Wednesday, December 15, 2010

12 days before Christmas

My mother called me this morning. Let me repeat that for added emphasis: my mother called me this morning. Shortly after 8, my phone rang and I automatically knew that it was bad news. No one calls me that early. Her strained voice further gave her away: something was most definitely wrong. I thought instantly of my grandmother and griped my stomach with my free hand, having felt my heart drop there, in anticipation. It was not my grandmother. My oldest female cousin's husband passed away on Monday night of what appears to be heart failure. He was only in his late 30s - early 40s. He and my cousin had a baby almost a year ago. I wasn't very close to him and have never been especially close to that cousin, mostly because of our age difference and distance, but the news is still shocking and distressing to me. My cousin is incredibly smart and nerdy and found an equally as smart and nerdy companion in her husband. They married about 4 years ago while I was in college. I remember my brother and I sat at their table at another cousin's wedding a few years ago and got to know the both of them better, bantering back and forth about literature and sports. I was surprised when they decided to have a child since she was never one for kids and it sounded like they had decided to abstain shortly after getting married. I guess the ticking clock made them both a little nervous and realize that it was now or never for the baby train. On the way down to Florida to visit his parents this summer, they stopped in Richmond to say hi. I met them at the capitol for a half hour or so and got to see their baby boy for the first time. He was the sweetest, happiest baby and was showered with love from both of his parents. I feel awful for both my cousin and their baby. To have such a short time with someone you love is a tragedy.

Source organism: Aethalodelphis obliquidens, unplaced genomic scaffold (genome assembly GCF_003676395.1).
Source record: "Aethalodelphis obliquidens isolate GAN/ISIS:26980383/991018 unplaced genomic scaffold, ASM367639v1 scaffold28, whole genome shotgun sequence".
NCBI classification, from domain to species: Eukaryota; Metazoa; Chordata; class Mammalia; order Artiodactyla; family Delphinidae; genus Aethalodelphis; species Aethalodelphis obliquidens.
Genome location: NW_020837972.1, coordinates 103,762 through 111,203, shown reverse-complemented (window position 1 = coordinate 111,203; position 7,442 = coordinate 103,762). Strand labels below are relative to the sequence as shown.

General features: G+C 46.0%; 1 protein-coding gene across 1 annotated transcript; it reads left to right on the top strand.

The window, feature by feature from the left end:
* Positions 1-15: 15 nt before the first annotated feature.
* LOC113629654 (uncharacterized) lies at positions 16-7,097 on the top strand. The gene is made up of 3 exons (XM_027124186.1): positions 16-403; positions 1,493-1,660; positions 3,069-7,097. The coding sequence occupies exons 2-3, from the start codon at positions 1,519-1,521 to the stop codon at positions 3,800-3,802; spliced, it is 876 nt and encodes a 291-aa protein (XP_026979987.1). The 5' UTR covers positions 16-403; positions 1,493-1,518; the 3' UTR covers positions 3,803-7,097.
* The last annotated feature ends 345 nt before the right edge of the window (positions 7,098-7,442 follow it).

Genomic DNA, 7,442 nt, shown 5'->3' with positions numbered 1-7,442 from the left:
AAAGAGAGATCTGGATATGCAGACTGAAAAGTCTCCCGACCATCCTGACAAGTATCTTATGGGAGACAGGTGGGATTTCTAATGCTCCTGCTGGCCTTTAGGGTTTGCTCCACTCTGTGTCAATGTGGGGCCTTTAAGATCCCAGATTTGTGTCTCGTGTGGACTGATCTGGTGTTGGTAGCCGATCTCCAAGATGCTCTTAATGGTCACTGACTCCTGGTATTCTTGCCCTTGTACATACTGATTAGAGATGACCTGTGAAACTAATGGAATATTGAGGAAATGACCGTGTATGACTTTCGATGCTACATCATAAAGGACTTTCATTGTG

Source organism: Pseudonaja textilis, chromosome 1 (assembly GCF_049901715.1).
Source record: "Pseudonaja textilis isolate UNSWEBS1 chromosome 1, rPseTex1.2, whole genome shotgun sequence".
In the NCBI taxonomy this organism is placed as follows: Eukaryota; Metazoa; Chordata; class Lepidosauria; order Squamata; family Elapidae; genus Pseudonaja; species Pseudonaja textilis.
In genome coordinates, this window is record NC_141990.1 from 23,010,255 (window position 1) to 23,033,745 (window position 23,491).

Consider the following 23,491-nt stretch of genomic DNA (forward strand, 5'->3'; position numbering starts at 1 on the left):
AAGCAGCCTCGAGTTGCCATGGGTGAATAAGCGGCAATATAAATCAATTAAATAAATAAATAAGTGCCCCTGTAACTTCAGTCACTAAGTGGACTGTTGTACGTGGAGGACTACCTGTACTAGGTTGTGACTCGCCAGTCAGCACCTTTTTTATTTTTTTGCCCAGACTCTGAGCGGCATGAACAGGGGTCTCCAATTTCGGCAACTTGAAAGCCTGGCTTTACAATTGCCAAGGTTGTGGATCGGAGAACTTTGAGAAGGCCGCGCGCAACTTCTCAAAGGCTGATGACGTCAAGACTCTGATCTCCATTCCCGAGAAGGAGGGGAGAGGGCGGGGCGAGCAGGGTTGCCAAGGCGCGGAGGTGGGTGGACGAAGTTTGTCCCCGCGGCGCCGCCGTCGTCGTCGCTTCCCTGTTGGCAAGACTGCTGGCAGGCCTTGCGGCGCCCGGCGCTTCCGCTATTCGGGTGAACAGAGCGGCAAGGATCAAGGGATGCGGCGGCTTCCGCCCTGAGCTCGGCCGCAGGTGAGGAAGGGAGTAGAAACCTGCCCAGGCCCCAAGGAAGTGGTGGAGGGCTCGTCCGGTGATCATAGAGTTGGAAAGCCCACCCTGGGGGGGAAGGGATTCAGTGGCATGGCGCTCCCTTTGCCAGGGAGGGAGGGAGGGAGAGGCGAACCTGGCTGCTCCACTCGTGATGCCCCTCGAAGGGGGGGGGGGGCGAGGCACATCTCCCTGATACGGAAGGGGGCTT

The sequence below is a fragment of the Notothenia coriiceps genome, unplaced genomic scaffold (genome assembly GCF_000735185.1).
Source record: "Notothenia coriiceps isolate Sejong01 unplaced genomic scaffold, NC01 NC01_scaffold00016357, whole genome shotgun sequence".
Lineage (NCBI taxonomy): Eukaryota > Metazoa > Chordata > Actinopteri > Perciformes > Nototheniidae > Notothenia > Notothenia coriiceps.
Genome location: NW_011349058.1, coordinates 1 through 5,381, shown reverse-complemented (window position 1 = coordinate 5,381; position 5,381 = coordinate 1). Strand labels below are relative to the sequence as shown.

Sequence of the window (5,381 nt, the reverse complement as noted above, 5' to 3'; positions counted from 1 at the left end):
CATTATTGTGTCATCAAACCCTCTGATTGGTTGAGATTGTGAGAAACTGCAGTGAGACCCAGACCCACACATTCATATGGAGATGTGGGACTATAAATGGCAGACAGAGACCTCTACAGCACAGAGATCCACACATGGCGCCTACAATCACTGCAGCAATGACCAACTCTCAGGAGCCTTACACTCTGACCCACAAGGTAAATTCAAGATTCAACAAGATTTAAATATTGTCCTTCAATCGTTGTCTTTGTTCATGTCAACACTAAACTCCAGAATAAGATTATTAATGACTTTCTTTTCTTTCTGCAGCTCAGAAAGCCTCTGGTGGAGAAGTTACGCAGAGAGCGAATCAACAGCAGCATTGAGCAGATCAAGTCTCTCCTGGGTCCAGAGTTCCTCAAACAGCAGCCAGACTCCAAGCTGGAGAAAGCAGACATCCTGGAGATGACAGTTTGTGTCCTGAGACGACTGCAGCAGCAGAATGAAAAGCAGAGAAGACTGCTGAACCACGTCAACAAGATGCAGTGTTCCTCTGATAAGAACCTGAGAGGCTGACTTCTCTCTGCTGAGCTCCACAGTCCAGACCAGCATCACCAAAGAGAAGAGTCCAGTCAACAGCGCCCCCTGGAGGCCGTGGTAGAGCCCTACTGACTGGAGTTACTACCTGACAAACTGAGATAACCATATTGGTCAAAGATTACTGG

It was hard to listen to my mom cry on the phone to me since she so rarely shows her true emotions. Something really moving has to happen in order for her to cry in front of anyone. She got to see them over Thanksgiving (I missed them by one day), so she relayed how happy he had been holding his baby and how she'll always remember him that way. She discussed details and logistics with me, voiced her worries. After apologizing for having to share bad news, telling me she'll keep me updated on the memorial service, wishing me a good day at work, she started to wrap up the conversation. When I realized she was going to say goodbye without telling me what I most needed to hear, I stopped her mid-farewell and told her, "I love you, Mom," with a quivering voice.

She started crying again and choked out, "I love you too, Sarah."

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